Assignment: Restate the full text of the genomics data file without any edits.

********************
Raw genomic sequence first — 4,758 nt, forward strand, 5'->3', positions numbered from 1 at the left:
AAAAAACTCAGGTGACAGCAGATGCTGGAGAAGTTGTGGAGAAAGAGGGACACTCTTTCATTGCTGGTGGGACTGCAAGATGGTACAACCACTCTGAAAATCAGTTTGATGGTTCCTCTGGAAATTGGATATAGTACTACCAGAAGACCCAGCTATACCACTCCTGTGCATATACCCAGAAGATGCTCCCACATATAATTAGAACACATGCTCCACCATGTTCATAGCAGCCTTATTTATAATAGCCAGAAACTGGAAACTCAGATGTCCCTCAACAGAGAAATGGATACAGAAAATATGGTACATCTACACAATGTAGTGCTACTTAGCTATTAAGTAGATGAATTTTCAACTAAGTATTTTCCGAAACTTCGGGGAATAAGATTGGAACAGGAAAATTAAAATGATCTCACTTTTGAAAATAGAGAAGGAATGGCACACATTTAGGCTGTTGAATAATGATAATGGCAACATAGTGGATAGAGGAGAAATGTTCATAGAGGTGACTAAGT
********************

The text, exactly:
Raw genomic sequence first — 4,758 nt, forward strand, 5'->3', positions numbered from 1 at the left:
AAAAAACTCAGGTGACAGCAGATGCTGGAGAAGTTGTGGAGAAAGAGGGACACTCTTTCATTGCTGGTGGGACTGCAAGATGGTACAACCACTCTGAAAATCAGTTTGATGGTTCCTCTGGAAATTGGATATAGTACTACCAGAAGACCCAGCTATACCACTCCTGTGCATATACCCAGAAGATGCTCCCACATATAATTAGAACACATGCTCCACCATGTTCATAGCAGCCTTATTTATAATAGCCAGAAACTGGAAACTCAGATGTCCCTCAACAGAGAAATGGATACAGAAAATATGGTACATCTACACAATGTAGTGCTACTTAGCTATTAAGTAGATGAATTTTCAACTAAGTATTTTCCGAAACTTCGGGGAATAAGATTGGAACAGGAAAATTAAAATGATCTCACTTTTGAAAATAGAGAAGGAATGGCACACATTTAGGCTGTTGAATAATGATAATGGCAACATAGTGGATAGAGGAGAAATGTTCATAGAGGTGACTAAGT